Treatment of subclinical hypothyroidism with the medication levothyroxine appears to be related to fewer ischemic heart disease events in younger patients but this finding was not evident in older patients, according to a report published Online First in Archives of Internal Medicine.
Subclinical hypothyroidism (SCH) is defined as an elevated serum thyrotropin level in the presence of normal thyroid hormone concentrations. The condition is relatively common and often asymptomatic, although recent meta-analyses have suggested that SCH is associated with increased cardiovascular events and death, especially in young to middle-aged adults, the authors write in their study background. But those epidemiologic associations do not prove that treatment of SCH would be effective, the authors note.
"Thus, only adequately powered randomized controlled intervention trials will be able to demonstrate whether treatment of SCH is worthwhile in terms of improvement in both cardiovascular disease risk and symptoms. However, such a trial has not been performed to date and no such trials are ongoing," they comment.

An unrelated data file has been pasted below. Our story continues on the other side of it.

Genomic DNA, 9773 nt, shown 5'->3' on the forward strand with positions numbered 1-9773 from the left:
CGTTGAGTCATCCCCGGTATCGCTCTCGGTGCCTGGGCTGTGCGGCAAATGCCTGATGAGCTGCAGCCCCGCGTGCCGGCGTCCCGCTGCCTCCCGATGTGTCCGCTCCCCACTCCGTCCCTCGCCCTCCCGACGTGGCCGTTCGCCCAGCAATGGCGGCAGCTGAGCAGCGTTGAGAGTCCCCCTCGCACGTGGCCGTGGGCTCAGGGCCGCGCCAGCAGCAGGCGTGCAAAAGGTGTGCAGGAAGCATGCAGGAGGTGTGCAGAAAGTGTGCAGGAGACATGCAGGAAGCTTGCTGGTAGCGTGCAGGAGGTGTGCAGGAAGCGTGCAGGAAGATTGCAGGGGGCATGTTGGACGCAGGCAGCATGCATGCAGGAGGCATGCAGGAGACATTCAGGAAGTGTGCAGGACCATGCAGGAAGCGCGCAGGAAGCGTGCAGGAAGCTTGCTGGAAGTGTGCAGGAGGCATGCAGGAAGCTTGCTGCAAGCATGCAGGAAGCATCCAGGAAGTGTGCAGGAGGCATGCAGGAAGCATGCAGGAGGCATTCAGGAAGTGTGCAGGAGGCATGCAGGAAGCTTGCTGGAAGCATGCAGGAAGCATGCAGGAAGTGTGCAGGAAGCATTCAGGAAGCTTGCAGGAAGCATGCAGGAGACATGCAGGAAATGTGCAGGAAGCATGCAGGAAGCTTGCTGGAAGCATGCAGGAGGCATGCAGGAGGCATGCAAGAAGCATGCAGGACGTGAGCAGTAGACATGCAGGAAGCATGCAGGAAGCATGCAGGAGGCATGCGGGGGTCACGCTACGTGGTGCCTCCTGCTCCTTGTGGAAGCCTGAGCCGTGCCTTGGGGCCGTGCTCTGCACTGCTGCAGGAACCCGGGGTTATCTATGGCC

Salman Razvi, M.D., F.R.C.P., of Gateshead Health National Health Service Foundation Trust and Newcastle University, England, and colleagues used the United Kingdom General Practitioner Research Database to indentify patients with new SCH recorded during 2001 with outcomes analyzed until March 2009. SCH was identified in 3,093 younger patients (40-70 years) and 1,642 older patients (older than 70 years). Levothyroxine was used to treat 52.8 percent of younger patients and 49.9 percent of older patients.
The study results indicate there were 68 incident IHD events among 1,634 younger patients treated with levothyroxine (4.2 percent) vs. 97 events among 1,459 untreated individuals (6.6 percent). In the older group there were 104 events among 819 treated patients (12.7) percent vs. 88 events among 823 untreated patients (10.7 percent).
"In conclusion, treatment with levothyroxine was associated with fewer IHD events and reduced all-cause mortality during an eight-year period of observation in 40 to 70-year-old individuals with SCH but not in those who were older. A prospective randomized controlled trial is required to confirm these findings," the authors conclude.
More information: Arch Intern Med. Published online April 23, 2012. doi:10.1001/archinternmed.2012.1159